Paper wallets are a printout of the users private and public keys. When a user closes out a wallet and takes a copy of their funds with them the process is called “sweeping.” Having a paper wallet is equivalent to having cash. This should be kept safe and the information shouldn’t be shared with anyone.

Hardware wallets are the most secure form of wallet. They are created for the sole purpose of storing public and private keys and are password protected. Some resemble a small external hard drive while others are as small as a USB drive. Hardware wallets should always be kept in a safe place and the passwords secure.

What is the difference between a wallet and an exchange?
A wallet enables a user to send and receive cryptocurrencies and an exchange enables a user to buy/sell cryptocurrencies in exchange for other currencies. Some online wallets like Coinbase are both a wallet and an exchange. Not all wallets include an exchange service.

What does the wallet look like?
For this example, I am going to use Coinbase, an online wallet, and only cover the features that are common among all wallets. After the wallet has been paired with the user’s private key, all wallets have two basic features:

· Send and receive allowing the user to send and receive funds

· Access a history of all transactions (the ledger) while using the wallet

It’s important to note that transactions are recorded in the cryptocurrency and not in US dollars. Also some online wallets will generate a key for the user on setup, store the private key, and the user will never have access to it, which is the case with Coinbase.

How to send/receive cryptocurrency?

In case an accountant ever runs into a situation where a client uses cryptocurrency and they need to transfer funds between wallets, simply follow these steps:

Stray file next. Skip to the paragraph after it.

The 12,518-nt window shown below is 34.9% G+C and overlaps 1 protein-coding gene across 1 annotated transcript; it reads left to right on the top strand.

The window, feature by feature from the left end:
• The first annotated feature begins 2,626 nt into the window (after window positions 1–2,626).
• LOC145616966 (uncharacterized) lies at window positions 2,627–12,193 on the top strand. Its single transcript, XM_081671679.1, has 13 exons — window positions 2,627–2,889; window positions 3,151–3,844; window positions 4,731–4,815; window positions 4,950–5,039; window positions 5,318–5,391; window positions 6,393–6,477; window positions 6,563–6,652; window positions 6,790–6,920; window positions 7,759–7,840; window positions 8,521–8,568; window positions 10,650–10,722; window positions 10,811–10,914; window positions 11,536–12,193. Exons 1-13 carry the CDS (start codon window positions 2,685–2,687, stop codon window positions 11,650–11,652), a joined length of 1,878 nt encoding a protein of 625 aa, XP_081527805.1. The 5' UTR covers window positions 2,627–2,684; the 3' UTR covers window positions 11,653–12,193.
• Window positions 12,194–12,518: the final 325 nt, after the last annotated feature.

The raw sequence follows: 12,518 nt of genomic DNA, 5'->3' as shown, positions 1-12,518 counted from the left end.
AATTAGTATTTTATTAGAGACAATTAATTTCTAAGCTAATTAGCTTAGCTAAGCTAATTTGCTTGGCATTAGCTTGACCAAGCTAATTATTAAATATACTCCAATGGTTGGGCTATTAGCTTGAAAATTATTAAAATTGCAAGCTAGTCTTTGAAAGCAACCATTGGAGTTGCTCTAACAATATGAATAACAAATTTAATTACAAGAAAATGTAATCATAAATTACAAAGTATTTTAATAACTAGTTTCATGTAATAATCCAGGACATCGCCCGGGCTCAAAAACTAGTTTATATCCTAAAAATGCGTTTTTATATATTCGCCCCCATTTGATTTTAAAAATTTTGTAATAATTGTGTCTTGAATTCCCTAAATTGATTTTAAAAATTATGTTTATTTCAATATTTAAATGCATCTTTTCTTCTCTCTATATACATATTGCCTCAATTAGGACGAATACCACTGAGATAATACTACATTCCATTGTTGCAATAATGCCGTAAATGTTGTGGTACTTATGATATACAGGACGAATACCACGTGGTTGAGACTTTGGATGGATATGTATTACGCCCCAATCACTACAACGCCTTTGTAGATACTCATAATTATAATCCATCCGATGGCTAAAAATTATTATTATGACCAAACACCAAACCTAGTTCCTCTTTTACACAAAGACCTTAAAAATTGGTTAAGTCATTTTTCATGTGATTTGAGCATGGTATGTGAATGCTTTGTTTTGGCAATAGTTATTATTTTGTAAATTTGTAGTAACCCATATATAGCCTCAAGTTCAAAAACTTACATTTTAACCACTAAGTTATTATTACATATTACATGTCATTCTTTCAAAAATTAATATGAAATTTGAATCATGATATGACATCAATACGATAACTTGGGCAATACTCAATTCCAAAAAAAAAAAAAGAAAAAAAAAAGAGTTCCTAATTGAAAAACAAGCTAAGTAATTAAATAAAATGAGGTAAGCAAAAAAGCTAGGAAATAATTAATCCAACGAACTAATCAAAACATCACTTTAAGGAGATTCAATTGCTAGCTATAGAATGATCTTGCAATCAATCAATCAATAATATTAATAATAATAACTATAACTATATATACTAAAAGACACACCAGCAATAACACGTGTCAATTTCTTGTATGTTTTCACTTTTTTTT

· Request the receivers address

· Click “Send” in the wallet

· Enter the amount to send along with the receiver’s address

· Click “Send”

It’s the exact opposite if you are receiving funds to a wallet. Simply provide the sender with the wallet address the funds should be deposited to.

All wallets have send/receive functionality. However, what may vary is how the address is shared. Coinbase allows users to send funds via email address or by sharing a QR code. However, wallets that are not online are likely to have different ways to share the address including a manual entry depending on the wallet.

For accountants, it’s important to note that a wallet does not store funds, it simply calculates the users balance based on the transactions recorded on the blockchain. However, this does not mean that a wallet should not be secured. The user’s private keys must be kept private and the private keys are recorded in the wallet. Anyone with the private keys can access the funds and complete transactions. The public key is equivalent to a signature and the address is the bank account number. A wallet enables users to send and receive funds and posts transactions to the blockchain.

Are you an accountant actively using a wallet? Do you have any tips and tricks to share?